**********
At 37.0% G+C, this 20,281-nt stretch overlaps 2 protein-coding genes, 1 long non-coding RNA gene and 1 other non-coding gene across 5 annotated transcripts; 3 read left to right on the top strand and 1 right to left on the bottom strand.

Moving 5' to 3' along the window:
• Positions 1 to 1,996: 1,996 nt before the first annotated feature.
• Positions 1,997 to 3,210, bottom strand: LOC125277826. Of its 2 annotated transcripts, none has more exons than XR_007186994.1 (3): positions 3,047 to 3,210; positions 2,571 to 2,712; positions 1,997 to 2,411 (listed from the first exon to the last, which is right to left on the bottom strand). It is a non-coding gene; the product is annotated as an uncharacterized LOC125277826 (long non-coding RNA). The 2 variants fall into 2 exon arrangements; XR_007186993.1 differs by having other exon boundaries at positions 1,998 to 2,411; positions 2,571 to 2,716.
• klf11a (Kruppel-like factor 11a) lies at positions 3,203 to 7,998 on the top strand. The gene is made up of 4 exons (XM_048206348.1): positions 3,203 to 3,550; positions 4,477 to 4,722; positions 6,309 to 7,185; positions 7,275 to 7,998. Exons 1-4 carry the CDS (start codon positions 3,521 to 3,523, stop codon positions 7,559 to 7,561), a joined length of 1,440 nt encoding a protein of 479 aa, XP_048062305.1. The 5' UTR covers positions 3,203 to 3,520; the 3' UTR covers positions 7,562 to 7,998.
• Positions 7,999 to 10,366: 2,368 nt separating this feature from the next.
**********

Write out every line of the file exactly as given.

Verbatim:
At 37.0% G+C, this 20,281-nt stretch overlaps 2 protein-coding genes, 1 long non-coding RNA gene and 1 other non-coding gene across 5 annotated transcripts; 3 read left to right on the top strand and 1 right to left on the bottom strand.

Moving 5' to 3' along the window:
• Positions 1 to 1,996: 1,996 nt before the first annotated feature.
• Positions 1,997 to 3,210, bottom strand: LOC125277826. Of its 2 annotated transcripts, none has more exons than XR_007186994.1 (3): positions 3,047 to 3,210; positions 2,571 to 2,712; positions 1,997 to 2,411 (listed from the first exon to the last, which is right to left on the bottom strand). It is a non-coding gene; the product is annotated as an uncharacterized LOC125277826 (long non-coding RNA). The 2 variants fall into 2 exon arrangements; XR_007186993.1 differs by having other exon boundaries at positions 1,998 to 2,411; positions 2,571 to 2,716.
• klf11a (Kruppel-like factor 11a) lies at positions 3,203 to 7,998 on the top strand. The gene is made up of 4 exons (XM_048206348.1): positions 3,203 to 3,550; positions 4,477 to 4,722; positions 6,309 to 7,185; positions 7,275 to 7,998. Exons 1-4 carry the CDS (start codon positions 3,521 to 3,523, stop codon positions 7,559 to 7,561), a joined length of 1,440 nt encoding a protein of 479 aa, XP_048062305.1. The 5' UTR covers positions 3,203 to 3,520; the 3' UTR covers positions 7,562 to 7,998.
• Positions 7,999 to 10,366: 2,368 nt separating this feature from the next.